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Arctic climate may be more sensitive to warming than thought, says new study
Date:6/29/2010

ntyne. One big question is why the Arctic was so sensitive to warming during this period, he said.

Multiple feedback mechanisms have been proposed to explain the amplification of Arctic temperatures, including the reflectivity strength of the sun on Arctic ice and changes in vegetation seasonal cloud cover, said Ballantyne. "I suspect that it is the interactions between these different feedback mechanisms that ultimately produce the warming temperatures in the Arctic."

In 2009, CU-Boulder's National Snow and Ice Data Center showed the September Arctic sea ice extent was 649,000 square miles, or 1,680,902 square kilometers, below the 1979-2000 average, and is declining at a rate of 11.2 percent per decade. Some climate change experts are forecasting that the Arctic summers will become ice-free summers within a decade or two.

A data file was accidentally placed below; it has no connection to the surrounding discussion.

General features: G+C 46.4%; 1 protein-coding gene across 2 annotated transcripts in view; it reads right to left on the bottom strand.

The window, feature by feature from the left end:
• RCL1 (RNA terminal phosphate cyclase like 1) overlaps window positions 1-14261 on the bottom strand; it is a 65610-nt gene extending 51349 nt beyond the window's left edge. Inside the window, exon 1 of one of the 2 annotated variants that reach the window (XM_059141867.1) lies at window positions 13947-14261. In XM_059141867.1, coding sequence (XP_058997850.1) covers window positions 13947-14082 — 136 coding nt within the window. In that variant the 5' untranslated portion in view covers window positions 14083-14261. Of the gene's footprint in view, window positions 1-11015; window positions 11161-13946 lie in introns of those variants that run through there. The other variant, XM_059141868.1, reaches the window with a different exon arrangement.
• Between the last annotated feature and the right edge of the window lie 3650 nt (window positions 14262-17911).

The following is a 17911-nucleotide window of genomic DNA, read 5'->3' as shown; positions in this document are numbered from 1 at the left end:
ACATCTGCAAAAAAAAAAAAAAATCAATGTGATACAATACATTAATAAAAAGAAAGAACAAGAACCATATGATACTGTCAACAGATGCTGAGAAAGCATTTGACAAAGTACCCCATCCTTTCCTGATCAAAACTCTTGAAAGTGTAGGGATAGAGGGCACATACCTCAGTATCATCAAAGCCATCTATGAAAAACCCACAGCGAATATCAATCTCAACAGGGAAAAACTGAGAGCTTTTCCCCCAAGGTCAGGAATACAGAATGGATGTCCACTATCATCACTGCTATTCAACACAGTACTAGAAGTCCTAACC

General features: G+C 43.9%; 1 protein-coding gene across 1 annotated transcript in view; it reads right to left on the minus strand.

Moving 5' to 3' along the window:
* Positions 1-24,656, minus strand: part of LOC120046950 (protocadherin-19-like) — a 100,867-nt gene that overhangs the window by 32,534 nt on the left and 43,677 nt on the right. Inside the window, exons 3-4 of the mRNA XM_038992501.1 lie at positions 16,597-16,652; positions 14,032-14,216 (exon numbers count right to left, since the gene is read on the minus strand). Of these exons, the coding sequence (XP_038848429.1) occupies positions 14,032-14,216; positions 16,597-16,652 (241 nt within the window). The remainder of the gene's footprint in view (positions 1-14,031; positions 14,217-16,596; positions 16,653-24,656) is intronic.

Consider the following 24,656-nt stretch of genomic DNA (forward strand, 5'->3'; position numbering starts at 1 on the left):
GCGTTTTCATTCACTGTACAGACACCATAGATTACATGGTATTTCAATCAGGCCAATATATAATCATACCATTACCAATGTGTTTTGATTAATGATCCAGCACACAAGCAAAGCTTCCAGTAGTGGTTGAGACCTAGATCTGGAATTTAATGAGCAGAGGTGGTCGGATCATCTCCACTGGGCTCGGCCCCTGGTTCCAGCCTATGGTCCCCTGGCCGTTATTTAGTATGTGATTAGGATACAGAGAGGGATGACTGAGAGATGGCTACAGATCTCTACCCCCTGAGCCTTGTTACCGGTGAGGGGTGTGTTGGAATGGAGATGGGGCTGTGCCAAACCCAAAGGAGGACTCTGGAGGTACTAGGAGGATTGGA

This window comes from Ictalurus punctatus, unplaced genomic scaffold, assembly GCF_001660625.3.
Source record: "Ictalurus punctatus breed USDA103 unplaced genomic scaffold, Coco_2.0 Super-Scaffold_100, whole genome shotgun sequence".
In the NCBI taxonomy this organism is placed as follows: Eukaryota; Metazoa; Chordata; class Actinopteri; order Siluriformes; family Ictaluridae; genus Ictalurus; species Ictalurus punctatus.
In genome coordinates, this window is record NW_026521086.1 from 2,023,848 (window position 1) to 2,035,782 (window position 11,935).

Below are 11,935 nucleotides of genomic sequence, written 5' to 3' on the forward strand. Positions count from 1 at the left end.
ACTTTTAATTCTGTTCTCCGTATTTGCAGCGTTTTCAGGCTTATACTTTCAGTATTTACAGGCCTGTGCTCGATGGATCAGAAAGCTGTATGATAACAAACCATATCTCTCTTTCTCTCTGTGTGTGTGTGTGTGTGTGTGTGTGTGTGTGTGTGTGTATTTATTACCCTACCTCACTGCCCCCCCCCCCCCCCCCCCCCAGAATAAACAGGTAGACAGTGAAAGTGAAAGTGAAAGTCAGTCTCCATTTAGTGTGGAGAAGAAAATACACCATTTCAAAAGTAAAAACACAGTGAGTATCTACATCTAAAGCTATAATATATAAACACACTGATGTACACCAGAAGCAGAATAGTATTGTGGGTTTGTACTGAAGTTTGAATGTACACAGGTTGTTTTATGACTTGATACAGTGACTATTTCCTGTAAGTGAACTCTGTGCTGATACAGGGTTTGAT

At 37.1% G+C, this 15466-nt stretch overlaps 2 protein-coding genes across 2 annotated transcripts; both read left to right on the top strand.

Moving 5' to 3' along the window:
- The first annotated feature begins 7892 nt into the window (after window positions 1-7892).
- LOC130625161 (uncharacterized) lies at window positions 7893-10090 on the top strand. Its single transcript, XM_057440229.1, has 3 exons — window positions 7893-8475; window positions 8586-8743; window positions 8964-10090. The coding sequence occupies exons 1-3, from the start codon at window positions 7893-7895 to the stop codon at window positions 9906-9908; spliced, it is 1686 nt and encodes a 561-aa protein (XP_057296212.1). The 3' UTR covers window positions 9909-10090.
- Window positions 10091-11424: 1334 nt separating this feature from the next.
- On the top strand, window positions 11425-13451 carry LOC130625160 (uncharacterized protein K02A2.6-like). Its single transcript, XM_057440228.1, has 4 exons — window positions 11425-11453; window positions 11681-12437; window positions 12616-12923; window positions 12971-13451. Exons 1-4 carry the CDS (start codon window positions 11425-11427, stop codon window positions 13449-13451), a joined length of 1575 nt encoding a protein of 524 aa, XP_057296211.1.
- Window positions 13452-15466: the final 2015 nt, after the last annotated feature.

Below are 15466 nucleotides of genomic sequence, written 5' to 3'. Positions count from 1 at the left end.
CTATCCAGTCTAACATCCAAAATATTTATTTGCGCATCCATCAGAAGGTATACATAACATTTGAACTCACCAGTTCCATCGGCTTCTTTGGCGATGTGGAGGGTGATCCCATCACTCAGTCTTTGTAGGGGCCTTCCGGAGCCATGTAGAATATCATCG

In addition to its exceptional preservation of fossil wood, plants, insects and mollusks, the Beaver Pond site on Ellesmere Island is the only reported Pliocene fossil site in the High Arctic to yield vertebrate remains, said Rybczynski.

Eberle said there is high concern by scientists over a proposal to mine coal on Ellesmere Island near the Beaver Pond site by WestStar Resources Inc. headquartered in Vancouver, British Columbia. "Paleontological sites like the Beaver Pond site are unique and extremely valuable resources that are of international importance," said Eberle. "Our concern is that coal mining activities could damage such sites and they will be lost forever."


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Contact: Ashley Ballantyne
ashley.ballantyne@colorado.edu
University of Colorado at Boulder
Source:Eurekalert  

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